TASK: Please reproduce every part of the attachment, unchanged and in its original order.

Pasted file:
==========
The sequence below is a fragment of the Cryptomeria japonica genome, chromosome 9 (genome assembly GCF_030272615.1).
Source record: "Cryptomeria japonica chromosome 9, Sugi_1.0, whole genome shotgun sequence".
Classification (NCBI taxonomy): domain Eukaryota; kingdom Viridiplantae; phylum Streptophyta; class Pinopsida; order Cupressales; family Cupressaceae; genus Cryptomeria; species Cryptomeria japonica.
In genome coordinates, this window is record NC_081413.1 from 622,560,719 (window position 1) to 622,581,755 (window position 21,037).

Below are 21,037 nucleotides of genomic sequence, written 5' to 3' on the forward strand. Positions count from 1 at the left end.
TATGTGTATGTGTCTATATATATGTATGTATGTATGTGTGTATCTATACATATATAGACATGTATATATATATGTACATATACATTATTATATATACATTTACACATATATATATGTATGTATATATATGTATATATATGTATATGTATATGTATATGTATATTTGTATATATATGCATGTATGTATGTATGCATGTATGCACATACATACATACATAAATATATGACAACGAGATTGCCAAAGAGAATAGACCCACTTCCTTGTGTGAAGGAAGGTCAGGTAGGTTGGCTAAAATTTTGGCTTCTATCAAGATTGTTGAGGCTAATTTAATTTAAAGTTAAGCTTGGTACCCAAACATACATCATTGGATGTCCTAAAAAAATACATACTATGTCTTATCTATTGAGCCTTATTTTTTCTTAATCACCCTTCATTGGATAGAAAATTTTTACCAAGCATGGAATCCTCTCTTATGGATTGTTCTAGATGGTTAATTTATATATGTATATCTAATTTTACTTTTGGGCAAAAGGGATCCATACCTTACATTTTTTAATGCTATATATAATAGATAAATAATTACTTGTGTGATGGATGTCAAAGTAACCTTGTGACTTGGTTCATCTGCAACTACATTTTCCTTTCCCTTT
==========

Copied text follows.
The sequence below is a fragment of the Cryptomeria japonica genome, chromosome 9 (genome assembly GCF_030272615.1).
Source record: "Cryptomeria japonica chromosome 9, Sugi_1.0, whole genome shotgun sequence".
Classification (NCBI taxonomy): domain Eukaryota; kingdom Viridiplantae; phylum Streptophyta; class Pinopsida; order Cupressales; family Cupressaceae; genus Cryptomeria; species Cryptomeria japonica.
In genome coordinates, this window is record NC_081413.1 from 622,560,719 (window position 1) to 622,581,755 (window position 21,037).

Below are 21,037 nucleotides of genomic sequence, written 5' to 3' on the forward strand. Positions count from 1 at the left end.
TATGTGTATGTGTCTATATATATGTATGTATGTATGTGTGTATCTATACATATATAGACATGTATATATATATGTACATATACATTATTATATATACATTTACACATATATATATGTATGTATATATATGTATATATATGTATATGTATATGTATATGTATATTTGTATATATATGCATGTATGTATGTATGCATGTATGCACATACATACATACATAAATATATGACAACGAGATTGCCAAAGAGAATAGACCCACTTCCTTGTGTGAAGGAAGGTCAGGTAGGTTGGCTAAAATTTTGGCTTCTATCAAGATTGTTGAGGCTAATTTAATTTAAAGTTAAGCTTGGTACCCAAACATACATCATTGGATGTCCTAAAAAAATACATACTATGTCTTATCTATTGAGCCTTATTTTTTCTTAATCACCCTTCATTGGATAGAAAATTTTTACCAAGCATGGAATCCTCTCTTATGGATTGTTCTAGATGGTTAATTTATATATGTATATCTAATTTTACTTTTGGGCAAAAGGGATCCATACCTTACATTTTTTAATGCTATATATAATAGATAAATAATTACTTGTGTGATGGATGTCAAAGTAACCTTGTGACTTGGTTCATCTGCAACTACATTTTCCTTTCCCTTT